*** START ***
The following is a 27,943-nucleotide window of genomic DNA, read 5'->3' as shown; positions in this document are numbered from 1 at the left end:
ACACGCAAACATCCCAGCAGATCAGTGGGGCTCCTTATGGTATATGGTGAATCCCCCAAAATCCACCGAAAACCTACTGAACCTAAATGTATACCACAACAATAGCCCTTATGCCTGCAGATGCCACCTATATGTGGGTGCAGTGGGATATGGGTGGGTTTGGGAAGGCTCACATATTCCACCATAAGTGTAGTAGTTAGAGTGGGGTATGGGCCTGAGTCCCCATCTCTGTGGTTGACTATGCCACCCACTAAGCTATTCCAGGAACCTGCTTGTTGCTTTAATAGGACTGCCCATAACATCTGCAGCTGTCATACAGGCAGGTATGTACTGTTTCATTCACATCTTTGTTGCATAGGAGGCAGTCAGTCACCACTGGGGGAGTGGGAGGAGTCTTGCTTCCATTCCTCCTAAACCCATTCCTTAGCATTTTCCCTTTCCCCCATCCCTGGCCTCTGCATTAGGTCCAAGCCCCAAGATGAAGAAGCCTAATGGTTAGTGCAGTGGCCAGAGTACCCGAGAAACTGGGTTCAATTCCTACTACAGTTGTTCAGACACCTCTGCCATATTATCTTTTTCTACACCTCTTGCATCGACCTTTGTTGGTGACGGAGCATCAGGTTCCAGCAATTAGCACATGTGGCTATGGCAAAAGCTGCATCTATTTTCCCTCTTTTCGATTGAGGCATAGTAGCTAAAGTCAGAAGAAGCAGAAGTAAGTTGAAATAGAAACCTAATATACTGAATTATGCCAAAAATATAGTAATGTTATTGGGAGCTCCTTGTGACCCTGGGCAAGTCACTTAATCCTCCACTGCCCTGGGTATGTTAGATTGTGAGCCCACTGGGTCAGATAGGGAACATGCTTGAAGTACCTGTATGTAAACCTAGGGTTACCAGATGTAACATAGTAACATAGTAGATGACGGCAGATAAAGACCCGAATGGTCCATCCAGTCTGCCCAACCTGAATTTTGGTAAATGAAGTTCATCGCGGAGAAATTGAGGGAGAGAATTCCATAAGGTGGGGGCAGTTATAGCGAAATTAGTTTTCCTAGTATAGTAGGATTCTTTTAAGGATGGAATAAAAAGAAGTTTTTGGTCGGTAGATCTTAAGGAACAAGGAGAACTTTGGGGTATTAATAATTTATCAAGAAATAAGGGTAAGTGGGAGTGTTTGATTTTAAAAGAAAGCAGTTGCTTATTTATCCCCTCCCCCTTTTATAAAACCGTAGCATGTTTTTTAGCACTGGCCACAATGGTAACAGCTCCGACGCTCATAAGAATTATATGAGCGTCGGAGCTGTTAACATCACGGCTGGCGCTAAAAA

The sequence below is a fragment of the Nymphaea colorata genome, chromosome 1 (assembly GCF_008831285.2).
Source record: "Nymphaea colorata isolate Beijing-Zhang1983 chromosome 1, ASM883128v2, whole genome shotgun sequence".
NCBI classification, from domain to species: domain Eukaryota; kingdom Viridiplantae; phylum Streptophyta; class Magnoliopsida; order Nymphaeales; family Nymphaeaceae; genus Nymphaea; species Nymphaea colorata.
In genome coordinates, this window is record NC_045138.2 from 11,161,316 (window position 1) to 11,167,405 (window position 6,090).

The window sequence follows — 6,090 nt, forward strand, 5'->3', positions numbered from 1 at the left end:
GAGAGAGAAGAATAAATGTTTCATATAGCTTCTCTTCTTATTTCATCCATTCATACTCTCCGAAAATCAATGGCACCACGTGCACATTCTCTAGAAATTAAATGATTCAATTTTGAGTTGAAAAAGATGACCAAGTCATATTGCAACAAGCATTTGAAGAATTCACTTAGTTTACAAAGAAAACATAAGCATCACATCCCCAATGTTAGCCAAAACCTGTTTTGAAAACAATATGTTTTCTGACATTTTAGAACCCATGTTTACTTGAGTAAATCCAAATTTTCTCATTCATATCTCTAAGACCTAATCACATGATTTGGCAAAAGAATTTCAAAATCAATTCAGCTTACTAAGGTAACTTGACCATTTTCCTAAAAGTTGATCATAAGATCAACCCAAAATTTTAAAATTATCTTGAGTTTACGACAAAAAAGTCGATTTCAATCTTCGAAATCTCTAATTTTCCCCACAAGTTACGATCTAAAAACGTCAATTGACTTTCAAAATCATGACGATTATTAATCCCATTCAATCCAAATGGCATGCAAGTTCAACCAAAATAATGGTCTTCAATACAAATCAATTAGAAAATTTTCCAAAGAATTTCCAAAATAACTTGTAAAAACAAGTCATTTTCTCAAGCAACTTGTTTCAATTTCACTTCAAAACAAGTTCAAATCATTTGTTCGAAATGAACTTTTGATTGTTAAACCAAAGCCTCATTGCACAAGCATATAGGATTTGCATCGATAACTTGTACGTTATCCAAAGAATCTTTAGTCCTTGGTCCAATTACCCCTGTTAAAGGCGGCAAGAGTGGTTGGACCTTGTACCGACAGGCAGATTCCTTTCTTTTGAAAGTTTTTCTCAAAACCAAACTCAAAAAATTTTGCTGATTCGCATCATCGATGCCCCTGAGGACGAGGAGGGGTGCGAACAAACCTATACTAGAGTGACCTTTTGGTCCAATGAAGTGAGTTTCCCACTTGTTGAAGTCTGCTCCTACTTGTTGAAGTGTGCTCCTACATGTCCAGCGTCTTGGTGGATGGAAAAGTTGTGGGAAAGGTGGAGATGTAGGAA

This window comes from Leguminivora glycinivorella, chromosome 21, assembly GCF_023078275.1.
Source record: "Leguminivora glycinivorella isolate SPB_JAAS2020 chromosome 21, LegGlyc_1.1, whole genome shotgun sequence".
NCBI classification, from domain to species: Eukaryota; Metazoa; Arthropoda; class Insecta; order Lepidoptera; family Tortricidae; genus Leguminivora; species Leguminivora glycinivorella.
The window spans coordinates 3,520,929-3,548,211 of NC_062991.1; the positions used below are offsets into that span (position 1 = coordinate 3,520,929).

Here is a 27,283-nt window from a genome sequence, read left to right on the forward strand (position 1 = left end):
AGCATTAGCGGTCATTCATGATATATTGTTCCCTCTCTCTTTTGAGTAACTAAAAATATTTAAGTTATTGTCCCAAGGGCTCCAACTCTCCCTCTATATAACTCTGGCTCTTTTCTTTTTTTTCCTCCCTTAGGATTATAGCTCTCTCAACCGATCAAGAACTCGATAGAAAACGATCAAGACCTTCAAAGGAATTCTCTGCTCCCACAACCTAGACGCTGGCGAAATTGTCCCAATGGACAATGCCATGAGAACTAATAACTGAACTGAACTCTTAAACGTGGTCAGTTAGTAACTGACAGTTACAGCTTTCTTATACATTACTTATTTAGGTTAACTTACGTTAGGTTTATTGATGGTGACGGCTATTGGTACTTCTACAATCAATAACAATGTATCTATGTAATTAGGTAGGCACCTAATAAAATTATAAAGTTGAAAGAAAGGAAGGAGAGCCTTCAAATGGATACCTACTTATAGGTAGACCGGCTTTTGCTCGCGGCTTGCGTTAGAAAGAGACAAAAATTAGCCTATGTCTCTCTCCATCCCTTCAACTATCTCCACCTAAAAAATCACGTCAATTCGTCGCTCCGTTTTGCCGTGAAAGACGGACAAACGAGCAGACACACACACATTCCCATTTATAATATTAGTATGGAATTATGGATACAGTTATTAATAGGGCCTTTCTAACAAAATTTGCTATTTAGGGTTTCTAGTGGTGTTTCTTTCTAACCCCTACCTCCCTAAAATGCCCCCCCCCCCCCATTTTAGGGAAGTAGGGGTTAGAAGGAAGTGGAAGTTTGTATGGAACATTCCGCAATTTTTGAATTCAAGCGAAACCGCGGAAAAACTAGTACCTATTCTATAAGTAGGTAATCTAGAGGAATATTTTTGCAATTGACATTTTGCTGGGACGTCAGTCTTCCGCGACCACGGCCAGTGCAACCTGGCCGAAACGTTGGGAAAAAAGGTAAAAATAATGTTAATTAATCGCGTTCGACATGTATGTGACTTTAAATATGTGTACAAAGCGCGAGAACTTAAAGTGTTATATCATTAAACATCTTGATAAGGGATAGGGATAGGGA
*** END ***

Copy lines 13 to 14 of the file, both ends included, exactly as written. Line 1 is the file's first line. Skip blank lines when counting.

Here is a 27,283-nt window from a genome sequence, read left to right on the forward strand (position 1 = left end):
AGCATTAGCGGTCATTCATGATATATTGTTCCCTCTCTCTTTTGAGTAACTAAAAATATTTAAGTTATTGTCCCAAGGGCTCCAACTCTCCCTCTATATAACTCTGGCTCTTTTCTTTTTTTTCCTCCCTTAGGATTATAGCTCTCTCAACCGATCAAGAACTCGATAGAAAACGATCAAGACCTTCAAAGGAATTCTCTGCTCCCACAACCTAGACGCTGGCGAAATTGTCCCAATGGACAATGCCATGAGAACTAATAACTGAACTGAACTCTTAAACGTGGTCAGTTAGTAACTGACAGTTACAGCTTTCTTATACATTACTTATTTAGGTTAACTTACGTTAGGTTTATTGATGGTGACGGCTATTGGTACTTCTACAATCAATAACAATGTATCTATGTAATTAGGTAGGCACCTAATAAAATTATAAAGTTGAAAGAAAGGAAGGAGAGCCTTCAAATGGATACCTACTTATAGGTAGACCGGCTTTTGCTCGCGGCTTGCGTTAGAAAGAGACAAAAATTAGCCTATGTCTCTCTCCATCCCTTCAACTATCTCCACCTAAAAAATCACGTCAATTCGTCGCTCCGTTTTGCCGTGAAAGACGGACAAACGAGCAGACACACACACATTCCCATTTATAATATTAGTATGGAATTATGGATACAGTTATTAATAGGGCCTTTCTAACAAAATTTGCTATTTAGGGTTTCTAGTGGTGTTTCTTTCTAACCCCTACCTCCCTAAAATGCCCCCCCCCCCCCATTTTAGGGAAGTAGGGGTTAGAAGGAAGTGGAAGTTTGTATGGAACATTCCGCAATTTTTGAATTCAAGCGAAACCGCGGAAAAACTAGTACCTATTCTATAAGTAGGTAATCTAGAGGAATATTTTTGCAATTGACATTTTGCTGGGACGTCAGTCTTCCGCGACCACGGCCAGTGCAACCTGGCCGAAACGTTGGGAAAAAAGGTAAAAATAATGTTAATTAATCGCGTTCGACATGTATGTGACTTTAAATATGTGTACAAAGCGCGAGAACTTAAAGTGTTATATCATTAAACATCTTGATAAGGGATAGGGATAGGGA